The deportation machine publicly championed by President Trump and Attorney General Jeff Sessions—a "law and order" administration that is instituting a quota system that requires judges to clear 700 cases annually and have fewer than 15 percent of their decisions overturned on appeals and that just recently floated criminally prosecuting people who illegally enter the country—is not nearly as well-oiled and fast-moving as their public statements imply. As of Sept. 30, 2016, there were 2,030 pending cases in the Salt Lake City immigration court, a roughly 45 percent increase since 2013, according to a statistics yearbook maintained by the U.S. Department of Justice. More recent official data remains hard to come by, but the Transactional Records Access Clearinghouse, or TRAC, at Syracuse University, a nonpartisan database referenced by multiple Utah attorneys City Weekly interviewed for this story, notes there are 2,698 pending cases through March in the 2018 fiscal year, a 6 percent increase from the 2017 fiscal year. (This is a smaller backlog than the 3,791 pending cases in Nevada and 11,680 in Colorado.) Respondents in this court wait, on average, 508 days for their cases to be completed, from the time they're served their notices to appear until a judge issues a ruling, but this does not include waiting on appeals, which, depending on the case, can take more than a year.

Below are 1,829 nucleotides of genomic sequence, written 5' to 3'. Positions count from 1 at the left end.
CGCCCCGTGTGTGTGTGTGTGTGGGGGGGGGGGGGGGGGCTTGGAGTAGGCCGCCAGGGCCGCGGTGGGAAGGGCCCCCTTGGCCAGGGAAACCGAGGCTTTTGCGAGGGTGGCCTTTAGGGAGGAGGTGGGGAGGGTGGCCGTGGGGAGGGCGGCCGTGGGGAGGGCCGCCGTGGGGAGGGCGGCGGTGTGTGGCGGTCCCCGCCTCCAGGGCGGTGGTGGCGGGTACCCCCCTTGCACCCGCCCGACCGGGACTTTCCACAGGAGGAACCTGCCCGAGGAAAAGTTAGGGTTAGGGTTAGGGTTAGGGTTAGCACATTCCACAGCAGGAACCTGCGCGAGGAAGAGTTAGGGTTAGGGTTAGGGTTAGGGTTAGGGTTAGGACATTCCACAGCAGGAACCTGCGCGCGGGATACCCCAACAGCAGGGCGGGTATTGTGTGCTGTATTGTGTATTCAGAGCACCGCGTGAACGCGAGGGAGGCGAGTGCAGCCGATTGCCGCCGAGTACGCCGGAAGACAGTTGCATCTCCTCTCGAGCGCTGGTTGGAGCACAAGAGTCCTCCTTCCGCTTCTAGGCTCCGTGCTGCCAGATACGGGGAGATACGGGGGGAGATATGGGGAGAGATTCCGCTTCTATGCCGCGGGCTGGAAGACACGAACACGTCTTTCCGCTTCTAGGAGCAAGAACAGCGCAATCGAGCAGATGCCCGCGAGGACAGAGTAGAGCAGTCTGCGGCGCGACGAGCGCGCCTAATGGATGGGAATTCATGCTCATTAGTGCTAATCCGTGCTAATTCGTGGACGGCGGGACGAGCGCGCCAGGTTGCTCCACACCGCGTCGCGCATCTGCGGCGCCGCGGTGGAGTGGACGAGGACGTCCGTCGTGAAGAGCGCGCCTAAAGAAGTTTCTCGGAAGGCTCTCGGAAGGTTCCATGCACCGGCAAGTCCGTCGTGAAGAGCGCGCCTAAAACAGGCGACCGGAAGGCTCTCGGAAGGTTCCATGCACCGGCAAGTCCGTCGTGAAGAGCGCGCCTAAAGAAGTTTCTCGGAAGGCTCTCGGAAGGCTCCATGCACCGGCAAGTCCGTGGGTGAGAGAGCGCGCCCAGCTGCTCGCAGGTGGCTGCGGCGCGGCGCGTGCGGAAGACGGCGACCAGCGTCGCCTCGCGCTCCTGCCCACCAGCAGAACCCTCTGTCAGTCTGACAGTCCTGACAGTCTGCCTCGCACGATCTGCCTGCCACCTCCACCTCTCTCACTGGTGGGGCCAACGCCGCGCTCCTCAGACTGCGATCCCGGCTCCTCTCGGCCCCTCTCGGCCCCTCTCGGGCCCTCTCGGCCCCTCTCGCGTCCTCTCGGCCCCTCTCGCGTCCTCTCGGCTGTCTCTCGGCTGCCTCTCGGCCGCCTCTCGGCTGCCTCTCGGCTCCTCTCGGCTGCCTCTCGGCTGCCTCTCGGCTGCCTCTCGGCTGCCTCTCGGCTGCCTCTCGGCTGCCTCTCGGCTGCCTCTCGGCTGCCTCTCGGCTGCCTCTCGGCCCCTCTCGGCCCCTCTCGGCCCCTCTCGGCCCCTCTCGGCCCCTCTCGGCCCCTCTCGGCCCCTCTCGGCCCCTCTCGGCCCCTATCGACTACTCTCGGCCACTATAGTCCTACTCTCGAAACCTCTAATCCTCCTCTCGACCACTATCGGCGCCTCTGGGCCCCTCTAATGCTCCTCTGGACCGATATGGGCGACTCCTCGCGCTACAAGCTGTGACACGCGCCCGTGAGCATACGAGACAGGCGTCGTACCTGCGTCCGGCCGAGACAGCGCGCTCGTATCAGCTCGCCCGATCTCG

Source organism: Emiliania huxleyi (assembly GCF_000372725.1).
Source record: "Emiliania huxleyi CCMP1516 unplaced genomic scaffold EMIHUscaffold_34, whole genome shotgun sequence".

Jonathan Z. Paz, Dominguez's attorney, says he expects his client's appeal to take about two years. "She's in limbo. She can't get a work permit, she can just be here," Paz says, describing his client's life as she waits for another ruling on her and her son's asylum application. "Someone else has to support her here for those two years."

    "With the Trump administration, everything has, you would say either doubled or tripled in time, in terms of processing applications," immigration attorney Jared S. Lawrence says, suggesting the "extreme vetting" favored by the president is increasing the time it takes for cases to be completed.

    According to TRAC, some 541 cases were filed in the Salt Lake City immigration court in its 2018 fiscal year through March, 87 percent of which involved respondents from Mexico, El Salvador, Guatemala and Honduras. The court's three judges are projected to complete 1,794 cases this fiscal year, a 52 percent increase from FY17.